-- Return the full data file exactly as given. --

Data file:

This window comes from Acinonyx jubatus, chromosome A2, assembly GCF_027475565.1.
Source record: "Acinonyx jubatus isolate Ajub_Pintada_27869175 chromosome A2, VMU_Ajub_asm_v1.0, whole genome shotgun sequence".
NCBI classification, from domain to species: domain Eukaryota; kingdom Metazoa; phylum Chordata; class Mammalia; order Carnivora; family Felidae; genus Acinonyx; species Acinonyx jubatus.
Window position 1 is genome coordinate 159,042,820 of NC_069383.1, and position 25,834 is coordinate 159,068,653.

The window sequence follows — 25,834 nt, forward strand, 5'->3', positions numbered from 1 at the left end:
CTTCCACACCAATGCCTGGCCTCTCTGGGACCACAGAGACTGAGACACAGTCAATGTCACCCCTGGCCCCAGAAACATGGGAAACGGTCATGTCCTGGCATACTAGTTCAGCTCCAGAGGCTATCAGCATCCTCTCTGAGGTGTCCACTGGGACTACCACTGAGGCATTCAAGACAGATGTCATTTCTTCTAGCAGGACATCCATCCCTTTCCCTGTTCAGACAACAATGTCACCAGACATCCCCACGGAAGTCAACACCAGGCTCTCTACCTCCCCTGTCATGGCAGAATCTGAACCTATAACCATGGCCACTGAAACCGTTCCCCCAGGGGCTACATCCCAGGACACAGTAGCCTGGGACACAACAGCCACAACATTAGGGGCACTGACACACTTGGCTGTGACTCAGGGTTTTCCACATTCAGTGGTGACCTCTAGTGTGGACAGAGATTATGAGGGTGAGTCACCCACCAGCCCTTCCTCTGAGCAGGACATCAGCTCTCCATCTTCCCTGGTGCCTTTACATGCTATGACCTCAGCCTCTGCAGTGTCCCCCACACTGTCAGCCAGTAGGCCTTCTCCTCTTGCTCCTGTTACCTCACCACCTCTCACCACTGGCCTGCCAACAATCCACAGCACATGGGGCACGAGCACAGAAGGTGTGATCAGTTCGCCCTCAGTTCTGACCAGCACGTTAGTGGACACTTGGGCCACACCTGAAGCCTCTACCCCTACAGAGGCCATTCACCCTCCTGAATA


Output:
This window comes from Acinonyx jubatus, chromosome A2, assembly GCF_027475565.1.
Source record: "Acinonyx jubatus isolate Ajub_Pintada_27869175 chromosome A2, VMU_Ajub_asm_v1.0, whole genome shotgun sequence".
NCBI classification, from domain to species: domain Eukaryota; kingdom Metazoa; phylum Chordata; class Mammalia; order Carnivora; family Felidae; genus Acinonyx; species Acinonyx jubatus.
Window position 1 is genome coordinate 159,042,820 of NC_069383.1, and position 25,834 is coordinate 159,068,653.

The window sequence follows — 25,834 nt, forward strand, 5'->3', positions numbered from 1 at the left end:
CTTCCACACCAATGCCTGGCCTCTCTGGGACCACAGAGACTGAGACACAGTCAATGTCACCCCTGGCCCCAGAAACATGGGAAACGGTCATGTCCTGGCATACTAGTTCAGCTCCAGAGGCTATCAGCATCCTCTCTGAGGTGTCCACTGGGACTACCACTGAGGCATTCAAGACAGATGTCATTTCTTCTAGCAGGACATCCATCCCTTTCCCTGTTCAGACAACAATGTCACCAGACATCCCCACGGAAGTCAACACCAGGCTCTCTACCTCCCCTGTCATGGCAGAATCTGAACCTATAACCATGGCCACTGAAACCGTTCCCCCAGGGGCTACATCCCAGGACACAGTAGCCTGGGACACAACAGCCACAACATTAGGGGCACTGACACACTTGGCTGTGACTCAGGGTTTTCCACATTCAGTGGTGACCTCTAGTGTGGACAGAGATTATGAGGGTGAGTCACCCACCAGCCCTTCCTCTGAGCAGGACATCAGCTCTCCATCTTCCCTGGTGCCTTTACATGCTATGACCTCAGCCTCTGCAGTGTCCCCCACACTGTCAGCCAGTAGGCCTTCTCCTCTTGCTCCTGTTACCTCACCACCTCTCACCACTGGCCTGCCAACAATCCACAGCACATGGGGCACGAGCACAGAAGGTGTGATCAGTTCGCCCTCAGTTCTGACCAGCACGTTAGTGGACACTTGGGCCACACCTGAAGCCTCTACCCCTACAGAGGCCATTCACCCTCCTGAATA